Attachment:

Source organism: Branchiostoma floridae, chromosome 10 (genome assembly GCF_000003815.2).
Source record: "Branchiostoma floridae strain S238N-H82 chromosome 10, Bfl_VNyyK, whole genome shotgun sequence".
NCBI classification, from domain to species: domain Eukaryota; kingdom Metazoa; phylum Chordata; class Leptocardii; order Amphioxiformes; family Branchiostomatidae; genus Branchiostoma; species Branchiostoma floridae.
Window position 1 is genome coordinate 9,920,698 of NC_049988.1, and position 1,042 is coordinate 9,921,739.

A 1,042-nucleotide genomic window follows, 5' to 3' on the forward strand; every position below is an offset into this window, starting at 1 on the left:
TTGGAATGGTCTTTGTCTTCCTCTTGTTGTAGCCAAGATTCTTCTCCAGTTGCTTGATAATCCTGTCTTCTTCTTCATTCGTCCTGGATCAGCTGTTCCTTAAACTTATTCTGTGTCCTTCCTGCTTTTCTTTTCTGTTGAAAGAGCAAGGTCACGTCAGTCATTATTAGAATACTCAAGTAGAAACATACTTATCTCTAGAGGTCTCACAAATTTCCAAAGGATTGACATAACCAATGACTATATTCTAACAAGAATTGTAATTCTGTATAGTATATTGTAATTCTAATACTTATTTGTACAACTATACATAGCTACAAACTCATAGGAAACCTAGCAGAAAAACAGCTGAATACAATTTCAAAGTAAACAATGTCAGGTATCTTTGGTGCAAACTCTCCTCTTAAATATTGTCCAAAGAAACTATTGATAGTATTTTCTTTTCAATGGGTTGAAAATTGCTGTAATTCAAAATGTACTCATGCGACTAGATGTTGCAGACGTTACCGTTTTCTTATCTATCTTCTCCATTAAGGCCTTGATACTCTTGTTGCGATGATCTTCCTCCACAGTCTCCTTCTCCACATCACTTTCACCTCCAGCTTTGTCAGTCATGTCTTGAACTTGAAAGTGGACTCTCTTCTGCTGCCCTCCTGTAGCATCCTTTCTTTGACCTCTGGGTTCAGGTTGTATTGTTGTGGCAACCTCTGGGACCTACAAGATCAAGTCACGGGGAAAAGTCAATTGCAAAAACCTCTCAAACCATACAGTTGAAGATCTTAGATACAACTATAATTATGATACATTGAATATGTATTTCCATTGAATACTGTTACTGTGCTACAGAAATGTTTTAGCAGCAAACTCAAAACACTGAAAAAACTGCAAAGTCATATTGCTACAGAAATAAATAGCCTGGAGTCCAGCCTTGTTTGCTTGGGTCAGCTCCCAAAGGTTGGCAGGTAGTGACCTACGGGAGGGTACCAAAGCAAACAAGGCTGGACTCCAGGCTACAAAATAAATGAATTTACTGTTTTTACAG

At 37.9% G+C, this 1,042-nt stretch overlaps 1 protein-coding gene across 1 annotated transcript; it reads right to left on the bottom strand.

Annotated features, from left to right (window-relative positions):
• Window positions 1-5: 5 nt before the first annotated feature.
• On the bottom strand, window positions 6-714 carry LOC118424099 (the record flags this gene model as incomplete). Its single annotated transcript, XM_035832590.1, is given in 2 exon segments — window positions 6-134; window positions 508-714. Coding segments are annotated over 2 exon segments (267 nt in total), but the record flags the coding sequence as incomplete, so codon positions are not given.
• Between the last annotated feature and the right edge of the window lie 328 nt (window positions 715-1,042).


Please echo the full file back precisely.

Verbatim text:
Source organism: Branchiostoma floridae, chromosome 10 (genome assembly GCF_000003815.2).
Source record: "Branchiostoma floridae strain S238N-H82 chromosome 10, Bfl_VNyyK, whole genome shotgun sequence".
NCBI classification, from domain to species: domain Eukaryota; kingdom Metazoa; phylum Chordata; class Leptocardii; order Amphioxiformes; family Branchiostomatidae; genus Branchiostoma; species Branchiostoma floridae.
Window position 1 is genome coordinate 9,920,698 of NC_049988.1, and position 1,042 is coordinate 9,921,739.

A 1,042-nucleotide genomic window follows, 5' to 3' on the forward strand; every position below is an offset into this window, starting at 1 on the left:
TTGGAATGGTCTTTGTCTTCCTCTTGTTGTAGCCAAGATTCTTCTCCAGTTGCTTGATAATCCTGTCTTCTTCTTCATTCGTCCTGGATCAGCTGTTCCTTAAACTTATTCTGTGTCCTTCCTGCTTTTCTTTTCTGTTGAAAGAGCAAGGTCACGTCAGTCATTATTAGAATACTCAAGTAGAAACATACTTATCTCTAGAGGTCTCACAAATTTCCAAAGGATTGACATAACCAATGACTATATTCTAACAAGAATTGTAATTCTGTATAGTATATTGTAATTCTAATACTTATTTGTACAACTATACATAGCTACAAACTCATAGGAAACCTAGCAGAAAAACAGCTGAATACAATTTCAAAGTAAACAATGTCAGGTATCTTTGGTGCAAACTCTCCTCTTAAATATTGTCCAAAGAAACTATTGATAGTATTTTCTTTTCAATGGGTTGAAAATTGCTGTAATTCAAAATGTACTCATGCGACTAGATGTTGCAGACGTTACCGTTTTCTTATCTATCTTCTCCATTAAGGCCTTGATACTCTTGTTGCGATGATCTTCCTCCACAGTCTCCTTCTCCACATCACTTTCACCTCCAGCTTTGTCAGTCATGTCTTGAACTTGAAAGTGGACTCTCTTCTGCTGCCCTCCTGTAGCATCCTTTCTTTGACCTCTGGGTTCAGGTTGTATTGTTGTGGCAACCTCTGGGACCTACAAGATCAAGTCACGGGGAAAAGTCAATTGCAAAAACCTCTCAAACCATACAGTTGAAGATCTTAGATACAACTATAATTATGATACATTGAATATGTATTTCCATTGAATACTGTTACTGTGCTACAGAAATGTTTTAGCAGCAAACTCAAAACACTGAAAAAACTGCAAAGTCATATTGCTACAGAAATAAATAGCCTGGAGTCCAGCCTTGTTTGCTTGGGTCAGCTCCCAAAGGTTGGCAGGTAGTGACCTACGGGAGGGTACCAAAGCAAACAAGGCTGGACTCCAGGCTACAAAATAAATGAATTTACTGTTTTTACAG

At 37.9% G+C, this 1,042-nt stretch overlaps 1 protein-coding gene across 1 annotated transcript; it reads right to left on the bottom strand.

Annotated features, from left to right (window-relative positions):
• Window positions 1-5: 5 nt before the first annotated feature.
• On the bottom strand, window positions 6-714 carry LOC118424099 (the record flags this gene model as incomplete). Its single annotated transcript, XM_035832590.1, is given in 2 exon segments — window positions 6-134; window positions 508-714. Coding segments are annotated over 2 exon segments (267 nt in total), but the record flags the coding sequence as incomplete, so codon positions are not given.
• Between the last annotated feature and the right edge of the window lie 328 nt (window positions 715-1,042).